KARACHI, Pakistan (AP) - Two bombs exploded in Pakistan's largest city Friday, one outside a hospital treating victims from the earlier attack on Shiite Muslim worshippers. At least 22 people were killed and more than 50 wounded.
Police appealed for calm following the strikes in Karachi, which took place within two hours of each other.
The chaotic city of 16 million people has a history of religious violence and has been tense in recent weeks due to deadly clashes between rival political parties. In late December, a bomb killed 44 Shiites attending a procession in the city, sparking riots.
The first blast targeted a bus carrying worshippers, most of them women and children, killing 12 and wounding 49, officials said. The bomb was attached to a motorcycle and detonated as the bus drove to a Shiite procession, witnesses said.
The second bomb exploded outside the entrance to the emergency ward at Jinnah Hospital, which was packed with victims and relatives of those killed and wounded in the earlier attack. Government spokesman Jamil Soomro said 10 people were killed and several others were wounded.
Shiites were also attacked in Iraq on Friday - the Arbaeen holy day that marks the end of 40 days of mourning after the anniversary of the death of Imam Hussein, a revered Shiite figure.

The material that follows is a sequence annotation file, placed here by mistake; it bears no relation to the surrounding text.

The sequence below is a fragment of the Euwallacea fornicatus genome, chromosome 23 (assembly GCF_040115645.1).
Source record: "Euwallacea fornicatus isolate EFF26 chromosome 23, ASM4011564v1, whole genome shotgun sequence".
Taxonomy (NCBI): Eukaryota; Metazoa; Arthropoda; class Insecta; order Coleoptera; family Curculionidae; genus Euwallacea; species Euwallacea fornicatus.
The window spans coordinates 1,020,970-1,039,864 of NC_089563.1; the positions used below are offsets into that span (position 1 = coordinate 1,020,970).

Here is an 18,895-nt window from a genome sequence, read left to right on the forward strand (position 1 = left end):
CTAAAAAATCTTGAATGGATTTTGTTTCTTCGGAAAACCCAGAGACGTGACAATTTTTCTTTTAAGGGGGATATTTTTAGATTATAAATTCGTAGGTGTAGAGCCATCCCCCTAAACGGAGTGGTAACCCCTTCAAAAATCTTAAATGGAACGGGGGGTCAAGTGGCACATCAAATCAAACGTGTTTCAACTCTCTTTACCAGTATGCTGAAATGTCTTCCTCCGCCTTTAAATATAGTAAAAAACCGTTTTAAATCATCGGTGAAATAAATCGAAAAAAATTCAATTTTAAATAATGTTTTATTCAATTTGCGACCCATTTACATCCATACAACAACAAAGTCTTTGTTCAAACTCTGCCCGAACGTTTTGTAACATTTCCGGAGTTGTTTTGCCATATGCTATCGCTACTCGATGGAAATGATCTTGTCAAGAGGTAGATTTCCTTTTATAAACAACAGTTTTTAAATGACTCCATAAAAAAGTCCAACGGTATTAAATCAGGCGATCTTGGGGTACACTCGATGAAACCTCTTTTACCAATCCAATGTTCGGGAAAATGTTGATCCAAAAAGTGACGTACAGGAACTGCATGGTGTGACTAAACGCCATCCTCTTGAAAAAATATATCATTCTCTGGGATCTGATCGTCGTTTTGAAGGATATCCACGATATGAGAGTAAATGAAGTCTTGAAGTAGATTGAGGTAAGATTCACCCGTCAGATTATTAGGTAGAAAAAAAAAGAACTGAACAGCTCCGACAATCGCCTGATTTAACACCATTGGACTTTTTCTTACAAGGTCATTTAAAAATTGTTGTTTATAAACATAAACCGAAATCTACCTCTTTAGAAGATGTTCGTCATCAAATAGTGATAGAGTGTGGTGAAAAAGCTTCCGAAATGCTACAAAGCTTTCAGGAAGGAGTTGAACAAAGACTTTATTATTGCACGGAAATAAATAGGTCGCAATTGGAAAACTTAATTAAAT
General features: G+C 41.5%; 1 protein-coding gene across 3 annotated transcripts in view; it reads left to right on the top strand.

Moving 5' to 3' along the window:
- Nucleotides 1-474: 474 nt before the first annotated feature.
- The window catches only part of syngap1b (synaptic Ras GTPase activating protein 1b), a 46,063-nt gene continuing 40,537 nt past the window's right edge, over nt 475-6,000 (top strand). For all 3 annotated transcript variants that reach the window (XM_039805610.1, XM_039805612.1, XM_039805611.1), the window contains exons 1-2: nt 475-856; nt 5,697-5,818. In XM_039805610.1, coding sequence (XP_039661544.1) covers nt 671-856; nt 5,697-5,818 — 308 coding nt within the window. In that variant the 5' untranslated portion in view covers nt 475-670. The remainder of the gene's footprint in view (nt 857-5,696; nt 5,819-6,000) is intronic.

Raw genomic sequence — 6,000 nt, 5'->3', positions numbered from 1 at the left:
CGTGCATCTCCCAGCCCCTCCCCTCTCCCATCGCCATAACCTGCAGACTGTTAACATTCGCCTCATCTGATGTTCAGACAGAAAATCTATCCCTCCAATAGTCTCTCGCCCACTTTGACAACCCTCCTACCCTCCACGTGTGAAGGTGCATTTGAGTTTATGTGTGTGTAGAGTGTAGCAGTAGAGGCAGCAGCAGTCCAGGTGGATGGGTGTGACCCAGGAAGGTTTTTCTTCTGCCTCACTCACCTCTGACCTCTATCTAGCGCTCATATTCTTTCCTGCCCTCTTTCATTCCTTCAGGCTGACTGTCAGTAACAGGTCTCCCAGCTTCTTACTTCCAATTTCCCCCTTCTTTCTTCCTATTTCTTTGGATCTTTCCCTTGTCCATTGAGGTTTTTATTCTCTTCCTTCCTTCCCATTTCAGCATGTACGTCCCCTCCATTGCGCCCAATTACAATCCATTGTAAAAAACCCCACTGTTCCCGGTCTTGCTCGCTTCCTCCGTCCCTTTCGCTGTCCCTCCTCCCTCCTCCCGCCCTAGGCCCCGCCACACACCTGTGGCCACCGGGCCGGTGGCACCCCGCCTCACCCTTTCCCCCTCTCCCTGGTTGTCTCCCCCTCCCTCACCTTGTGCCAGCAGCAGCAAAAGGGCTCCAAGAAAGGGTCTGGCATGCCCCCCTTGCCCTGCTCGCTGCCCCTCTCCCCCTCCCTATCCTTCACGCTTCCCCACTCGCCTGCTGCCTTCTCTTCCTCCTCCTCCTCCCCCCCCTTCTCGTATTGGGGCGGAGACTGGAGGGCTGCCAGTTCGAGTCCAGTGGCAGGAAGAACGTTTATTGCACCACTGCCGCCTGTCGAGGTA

A suicide attacker detonated a car bomb alongside a crowd of Shiite pilgrims walking to a holy city south of Baghdad, killing at least 27 people and wounding 70, Iraqi police officials said. It was the third deadly bombing this week hitting a major religious ceremony in which hundreds of thousands of Shiites have been converging on the holy city of Karbala, where Imam Hussein was killed in battle in 632.
In Karachi, Ashfaq Ali survived the bus attack, but lost two sons. He sat on the floor near a pool of blood.
"I will keep sitting here because it is my sons' blood," he said, half-wailing. "I want the terrorists to kill me as well."
Pakistan's Sunnis and Shiites generally live in peace, but extremists from the two sects have targeted one another's leaders and worshippers. Al-Qaida and the Taliban are Sunni extremist groups and also despise Shiites, believing them to be infidels.
Most of the attacks in Pakistan by al-Qaida and the Taliban in recent months have been against government, security forces or Western targets. But analysts say their followers also take part in attacks on Shiites.